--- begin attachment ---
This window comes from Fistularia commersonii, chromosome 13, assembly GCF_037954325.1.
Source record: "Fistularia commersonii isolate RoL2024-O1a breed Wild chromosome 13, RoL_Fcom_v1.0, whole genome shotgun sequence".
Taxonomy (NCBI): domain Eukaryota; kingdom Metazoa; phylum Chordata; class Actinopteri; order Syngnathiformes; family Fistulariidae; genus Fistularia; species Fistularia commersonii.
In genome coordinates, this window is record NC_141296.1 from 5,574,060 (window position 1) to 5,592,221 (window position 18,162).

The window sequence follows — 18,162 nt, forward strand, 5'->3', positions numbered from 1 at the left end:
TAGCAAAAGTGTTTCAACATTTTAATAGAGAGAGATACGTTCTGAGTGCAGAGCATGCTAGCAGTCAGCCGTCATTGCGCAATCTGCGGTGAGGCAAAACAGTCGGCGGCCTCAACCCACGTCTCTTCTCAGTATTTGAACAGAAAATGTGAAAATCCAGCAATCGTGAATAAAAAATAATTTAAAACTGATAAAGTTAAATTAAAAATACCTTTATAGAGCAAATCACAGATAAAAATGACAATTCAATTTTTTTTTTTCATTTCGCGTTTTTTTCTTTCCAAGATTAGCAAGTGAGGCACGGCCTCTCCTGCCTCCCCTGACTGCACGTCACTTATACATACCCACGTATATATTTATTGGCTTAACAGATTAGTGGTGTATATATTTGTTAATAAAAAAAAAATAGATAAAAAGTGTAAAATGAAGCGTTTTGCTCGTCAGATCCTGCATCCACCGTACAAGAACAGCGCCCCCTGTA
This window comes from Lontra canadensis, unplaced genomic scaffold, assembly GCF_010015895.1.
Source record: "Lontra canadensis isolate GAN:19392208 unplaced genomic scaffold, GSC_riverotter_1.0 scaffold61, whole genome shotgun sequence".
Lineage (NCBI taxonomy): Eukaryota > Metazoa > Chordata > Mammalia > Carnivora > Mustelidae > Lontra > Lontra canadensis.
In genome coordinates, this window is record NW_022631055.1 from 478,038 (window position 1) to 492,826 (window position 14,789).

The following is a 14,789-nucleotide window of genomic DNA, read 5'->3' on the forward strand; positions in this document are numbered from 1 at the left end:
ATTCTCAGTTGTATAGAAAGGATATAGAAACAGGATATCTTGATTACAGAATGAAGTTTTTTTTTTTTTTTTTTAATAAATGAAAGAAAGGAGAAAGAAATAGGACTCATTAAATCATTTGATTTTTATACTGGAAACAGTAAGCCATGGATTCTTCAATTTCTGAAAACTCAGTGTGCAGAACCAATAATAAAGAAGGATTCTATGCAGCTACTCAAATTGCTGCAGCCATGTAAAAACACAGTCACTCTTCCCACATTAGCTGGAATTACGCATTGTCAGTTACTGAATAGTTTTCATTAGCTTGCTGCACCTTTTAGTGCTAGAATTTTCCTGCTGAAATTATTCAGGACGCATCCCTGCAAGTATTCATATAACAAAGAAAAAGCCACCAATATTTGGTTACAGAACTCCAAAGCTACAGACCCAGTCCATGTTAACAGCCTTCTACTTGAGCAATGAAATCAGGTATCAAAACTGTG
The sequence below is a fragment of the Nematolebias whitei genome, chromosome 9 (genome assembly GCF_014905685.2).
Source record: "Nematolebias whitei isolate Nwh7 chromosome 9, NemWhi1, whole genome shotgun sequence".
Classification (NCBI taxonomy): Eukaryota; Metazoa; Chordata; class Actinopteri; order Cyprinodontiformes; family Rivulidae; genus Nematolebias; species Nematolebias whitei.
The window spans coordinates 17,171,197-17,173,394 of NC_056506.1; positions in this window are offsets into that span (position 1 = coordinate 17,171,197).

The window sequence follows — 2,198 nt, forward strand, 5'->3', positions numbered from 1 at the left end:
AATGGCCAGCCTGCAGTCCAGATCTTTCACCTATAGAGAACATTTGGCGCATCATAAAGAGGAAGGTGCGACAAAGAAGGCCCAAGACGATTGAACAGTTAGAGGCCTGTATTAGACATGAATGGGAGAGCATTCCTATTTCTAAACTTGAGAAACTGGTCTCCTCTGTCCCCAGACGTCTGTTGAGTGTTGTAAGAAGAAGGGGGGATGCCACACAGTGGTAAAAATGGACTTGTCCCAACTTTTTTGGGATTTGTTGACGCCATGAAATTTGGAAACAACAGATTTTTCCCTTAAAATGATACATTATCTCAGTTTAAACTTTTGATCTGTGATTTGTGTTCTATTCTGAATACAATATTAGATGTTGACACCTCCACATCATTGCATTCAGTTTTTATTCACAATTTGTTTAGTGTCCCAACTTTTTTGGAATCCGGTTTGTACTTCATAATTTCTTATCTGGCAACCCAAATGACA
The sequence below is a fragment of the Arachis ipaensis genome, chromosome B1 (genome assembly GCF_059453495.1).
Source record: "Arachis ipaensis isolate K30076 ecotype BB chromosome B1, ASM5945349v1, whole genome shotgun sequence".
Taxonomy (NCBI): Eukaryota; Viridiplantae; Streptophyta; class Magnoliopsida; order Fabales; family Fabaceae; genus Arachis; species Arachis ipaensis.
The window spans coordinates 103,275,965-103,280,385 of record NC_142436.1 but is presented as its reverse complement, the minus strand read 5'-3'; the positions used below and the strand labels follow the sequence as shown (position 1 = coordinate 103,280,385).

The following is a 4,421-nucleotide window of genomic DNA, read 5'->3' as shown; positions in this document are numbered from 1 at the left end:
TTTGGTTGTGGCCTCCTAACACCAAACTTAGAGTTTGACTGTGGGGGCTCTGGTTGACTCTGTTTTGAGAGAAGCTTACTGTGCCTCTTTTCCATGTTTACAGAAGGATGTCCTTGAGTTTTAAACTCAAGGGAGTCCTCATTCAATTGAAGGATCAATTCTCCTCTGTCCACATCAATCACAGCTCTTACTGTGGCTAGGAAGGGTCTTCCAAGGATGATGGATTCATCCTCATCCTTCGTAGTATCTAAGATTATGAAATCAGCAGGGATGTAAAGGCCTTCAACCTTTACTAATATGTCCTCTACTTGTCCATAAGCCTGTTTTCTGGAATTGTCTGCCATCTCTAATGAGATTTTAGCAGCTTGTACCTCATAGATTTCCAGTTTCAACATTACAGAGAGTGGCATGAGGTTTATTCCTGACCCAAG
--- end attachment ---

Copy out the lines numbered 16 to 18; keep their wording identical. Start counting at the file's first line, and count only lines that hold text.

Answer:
The window spans coordinates 17,171,197-17,173,394 of NC_056506.1; positions in this window are offsets into that span (position 1 = coordinate 17,171,197).

The window sequence follows — 2,198 nt, forward strand, 5'->3', positions numbered from 1 at the left end:
AATGGCCAGCCTGCAGTCCAGATCTTTCACCTATAGAGAACATTTGGCGCATCATAAAGAGGAAGGTGCGACAAAGAAGGCCCAAGACGATTGAACAGTTAGAGGCCTGTATTAGACATGAATGGGAGAGCATTCCTATTTCTAAACTTGAGAAACTGGTCTCCTCTGTCCCCAGACGTCTGTTGAGTGTTGTAAGAAGAAGGGGGGATGCCACACAGTGGTAAAAATGGACTTGTCCCAACTTTTTTGGGATTTGTTGACGCCATGAAATTTGGAAACAACAGATTTTTCCCTTAAAATGATACATTATCTCAGTTTAAACTTTTGATCTGTGATTTGTGTTCTATTCTGAATACAATATTAGATGTTGACACCTCCACATCATTGCATTCAGTTTTTATTCACAATTTGTTTAGTGTCCCAACTTTTTTGGAATCCGGTTTGTACTTCATAATTTCTTATCTGGCAACCCAAATGACA